Weekly Round-up: April 27, 2012

 

Weekly Round-up: April 27, 2012

Friday, April 27th, 2012 - 7:54
Friday, April 27, 2012 - 08:41
Articles from across the Web we found interesting, the week of April 23, 2012

This post has been updated to include Dan Chenok's contribution

Gadi Ben-Yehuda

  • Big Apps Contest Yields New Tools for Residents. The third Big Apps Contest winners were announced last week, and this infographic tells the story of the apps that were submitted.  The overall winner of the contest was an app called NYCFacets, which seeks to solve the problem "how do I make sense of all the data released by New York City"?
  • But Gov 2.0 Is More than Tools. Kieran Harrop writes about a strategic approach to Gov 2.0 in British Columbia and exhorts readers not to succumb to the "Tool Syndrome," writing, "People get stuck on the tools. Should we use Facebook or Twitter. . . a blog or a wiki? . . .The tools question is one that needs to be addressed at some point in the process, but it is not the first thing that should be considered. The first thing that should be considered is the business need. What do you want to do? Why?"
  • Using Old Tools and New Ones.  In an interview with Gov 2.0 Radio, Amanda Eamich discusses how USDA incorporates new media tools into their existing communications practices.

Dan Chenok

 

  • Transparency legislation passes the House.
  • DOD to expand cybersecurity public-private information sharing program.
  • Agile and cloud still have a ways to go in gaining support among the workforice.

 

John Kamensky

 

  • GSA Overhaul in Store?  Judi Hasson, with AOL Government, reports that “Acting GSA Administrator Dan Tangherlini said he's now considering a "top-to-bottom" restructuring of the agency in an effort to regain accountability and integrity after a rogue band of employees went on the now infamous spending spree. . . “  One of his first steps was to remove budgeting and contracting authority from his regional offices.
  • Digital Accountability and Transparency Act Passes House.  A significant piece of legislation, which is modeled on the oversight and  transparency provisions of the Recovery Act, passed the House.  The bill had been stalled because of the $500 million cost to agencies to implement it, but the GSA scandal created political impetus to act, and the bill cuts agency travel and conference budgets to fund the implementation costs.  Transparency advocates are delighted, but according to Federal News Radio, states, localities, non-profits, and government contractors are not because their implementation costs are not covered by the bill.   The bill creates a permanent version of the IG-lead Recovery Accountability and Transparency Board (RAT Board), to be re-named the Federal Accountability and Spending Transparency Board (FAST Board, a much better acronym). . . .The bill has bipartisan, and Senate, support, along with support from the Vice President, so there may be further action on it!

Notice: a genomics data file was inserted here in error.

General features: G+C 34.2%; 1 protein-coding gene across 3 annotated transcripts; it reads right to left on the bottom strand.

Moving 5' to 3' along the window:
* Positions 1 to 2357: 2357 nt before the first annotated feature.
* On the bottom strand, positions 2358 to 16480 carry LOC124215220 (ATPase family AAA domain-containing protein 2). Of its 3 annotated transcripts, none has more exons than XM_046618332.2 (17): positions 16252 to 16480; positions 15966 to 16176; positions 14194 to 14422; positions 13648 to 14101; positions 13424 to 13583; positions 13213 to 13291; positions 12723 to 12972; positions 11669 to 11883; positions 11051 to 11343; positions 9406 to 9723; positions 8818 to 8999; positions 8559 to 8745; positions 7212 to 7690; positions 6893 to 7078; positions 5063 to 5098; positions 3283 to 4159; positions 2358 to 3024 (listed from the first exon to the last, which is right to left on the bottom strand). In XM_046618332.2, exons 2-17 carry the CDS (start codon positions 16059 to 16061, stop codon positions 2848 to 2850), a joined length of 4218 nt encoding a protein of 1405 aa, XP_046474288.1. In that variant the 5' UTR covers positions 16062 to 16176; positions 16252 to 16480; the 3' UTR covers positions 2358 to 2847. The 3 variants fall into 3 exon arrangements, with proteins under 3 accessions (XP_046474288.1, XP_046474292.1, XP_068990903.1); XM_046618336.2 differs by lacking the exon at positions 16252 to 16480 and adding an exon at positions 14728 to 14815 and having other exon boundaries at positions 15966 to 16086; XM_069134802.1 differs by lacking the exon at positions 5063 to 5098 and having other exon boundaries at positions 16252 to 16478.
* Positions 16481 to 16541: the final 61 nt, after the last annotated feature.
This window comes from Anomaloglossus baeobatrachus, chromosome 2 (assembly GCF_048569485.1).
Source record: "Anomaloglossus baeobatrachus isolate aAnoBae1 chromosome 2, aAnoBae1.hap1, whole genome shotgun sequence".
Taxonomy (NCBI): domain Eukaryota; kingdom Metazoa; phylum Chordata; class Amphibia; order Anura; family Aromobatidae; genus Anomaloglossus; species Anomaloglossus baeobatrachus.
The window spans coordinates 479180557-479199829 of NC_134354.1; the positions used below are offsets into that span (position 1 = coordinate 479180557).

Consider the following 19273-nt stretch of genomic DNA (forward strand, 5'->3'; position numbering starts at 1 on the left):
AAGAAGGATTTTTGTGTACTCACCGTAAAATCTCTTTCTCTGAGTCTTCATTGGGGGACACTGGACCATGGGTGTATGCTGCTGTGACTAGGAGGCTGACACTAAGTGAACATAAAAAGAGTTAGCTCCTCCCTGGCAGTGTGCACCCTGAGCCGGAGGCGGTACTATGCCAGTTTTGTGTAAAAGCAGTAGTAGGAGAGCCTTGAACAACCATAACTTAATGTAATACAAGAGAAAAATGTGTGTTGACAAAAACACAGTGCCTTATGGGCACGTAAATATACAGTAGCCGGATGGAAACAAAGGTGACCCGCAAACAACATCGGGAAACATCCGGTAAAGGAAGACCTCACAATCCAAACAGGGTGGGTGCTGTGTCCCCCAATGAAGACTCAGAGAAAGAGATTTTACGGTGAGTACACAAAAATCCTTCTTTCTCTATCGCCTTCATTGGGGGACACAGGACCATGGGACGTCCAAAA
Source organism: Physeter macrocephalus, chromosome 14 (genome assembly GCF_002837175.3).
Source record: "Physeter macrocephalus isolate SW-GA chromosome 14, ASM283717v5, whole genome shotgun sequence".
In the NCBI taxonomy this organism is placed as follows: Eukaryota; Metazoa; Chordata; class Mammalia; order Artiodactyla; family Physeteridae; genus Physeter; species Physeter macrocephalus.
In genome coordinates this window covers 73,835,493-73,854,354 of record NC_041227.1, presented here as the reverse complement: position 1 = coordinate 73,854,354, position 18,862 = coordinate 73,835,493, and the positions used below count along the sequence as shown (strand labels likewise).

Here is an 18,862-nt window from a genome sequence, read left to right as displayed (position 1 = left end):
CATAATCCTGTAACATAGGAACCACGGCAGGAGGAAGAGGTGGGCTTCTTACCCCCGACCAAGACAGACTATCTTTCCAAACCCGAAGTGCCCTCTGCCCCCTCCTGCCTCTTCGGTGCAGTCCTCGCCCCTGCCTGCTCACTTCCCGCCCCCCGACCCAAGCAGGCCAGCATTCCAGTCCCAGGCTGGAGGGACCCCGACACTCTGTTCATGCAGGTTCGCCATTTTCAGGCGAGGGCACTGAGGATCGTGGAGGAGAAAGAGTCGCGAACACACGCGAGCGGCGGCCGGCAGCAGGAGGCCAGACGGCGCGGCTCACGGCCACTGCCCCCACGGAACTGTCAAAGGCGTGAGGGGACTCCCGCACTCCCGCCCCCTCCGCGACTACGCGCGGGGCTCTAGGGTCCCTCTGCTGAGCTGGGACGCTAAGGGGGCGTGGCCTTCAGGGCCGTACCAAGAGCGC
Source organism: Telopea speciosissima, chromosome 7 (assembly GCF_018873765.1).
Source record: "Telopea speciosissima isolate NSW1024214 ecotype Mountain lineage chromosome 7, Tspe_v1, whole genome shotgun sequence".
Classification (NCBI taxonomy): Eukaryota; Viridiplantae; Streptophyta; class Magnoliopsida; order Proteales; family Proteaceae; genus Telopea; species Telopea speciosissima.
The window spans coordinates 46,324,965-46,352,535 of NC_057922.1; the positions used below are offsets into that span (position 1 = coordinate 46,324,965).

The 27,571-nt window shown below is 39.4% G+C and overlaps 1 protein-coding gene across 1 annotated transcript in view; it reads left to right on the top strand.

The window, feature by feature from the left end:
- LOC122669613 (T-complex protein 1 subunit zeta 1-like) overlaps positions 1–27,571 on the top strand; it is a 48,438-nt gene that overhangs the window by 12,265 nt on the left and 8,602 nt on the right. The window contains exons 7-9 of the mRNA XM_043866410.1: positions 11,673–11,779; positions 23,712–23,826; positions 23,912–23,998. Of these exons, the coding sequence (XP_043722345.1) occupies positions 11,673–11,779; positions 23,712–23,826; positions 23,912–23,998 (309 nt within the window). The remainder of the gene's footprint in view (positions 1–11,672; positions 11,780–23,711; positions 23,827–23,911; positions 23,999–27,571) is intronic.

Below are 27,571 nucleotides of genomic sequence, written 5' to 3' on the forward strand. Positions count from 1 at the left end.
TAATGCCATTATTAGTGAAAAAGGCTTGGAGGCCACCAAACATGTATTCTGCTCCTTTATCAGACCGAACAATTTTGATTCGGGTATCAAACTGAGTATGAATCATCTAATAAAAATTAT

• Performance Improvement Training in the Works.  According to Jason Miller, Federal News Radio: “Over the next seven months, the Office of Personnel Management will finalize guidance and training standards for feds who work to improve their agency's performance.”  He interviewed Andrea Bright, OPM’s lead on this project, who said OPM will work with each agencies’ chief learning officer to help develop this initiative, required by the GPRA Modernization Act of 2010.
  • VA Accused of Gaming Performance Data.  Washington Post’s Steve Vogel reports “VA Goals Skew Vet’s Mental-Health Care, Senate Panel Told,”   . . . “The Department of Veterans Affairs’ mental-health care system suffers from a culture where managers give more importance to meeting meaningless performance goals than helping veterans, according to testimony before a Senate committee Wednesday. . . . VA’s Assistant Inspector General Linda Halliday reported the findings from a recent report. . . “VA facilities used practices that “greatly distorted” the actual waiting time for appointments, Halliday said, enabling the department to make claims that 95 percent of first-time patients seeking mental-health care received an evaluation within 14 days when, in reality, fewer than half were seen in that time.  Sen. Patty Murray (D-Wash.), chairman of the committee, described the findings as showing a “rampant gaming of the system.”

 

The Business of Government Radio Show: Seth Diamond

Federal News Radio 1500-AM
Mondays at 11 a.m., Wednesdays at 12 p.m., Fridays at 2  p.m.

The Business of Government Hour features a conversation about management with a government executive who is changing the way government does business. The executives discuss their careers and the management challenges facing their organizations.

Seth Diamond is the Commisioner of New York City's Department of Homeless Services.  In his role, he directs the City's efforts to prevent homelessness, and provide short-term emergency shelter and re-housing support for New Yorkers who need it.

Broadcast Schedule: The show airs Monday, April 30, at 11 a.m., Wednesday, May 02, at noon, and Friday, May 04, at 2:00 PM on Federal News Radio 1500AM WFED

If you can't wait, though, you can listen to (or download) this week's program and all our previous interviews at businessofgovernment.org and by searching our audio archives.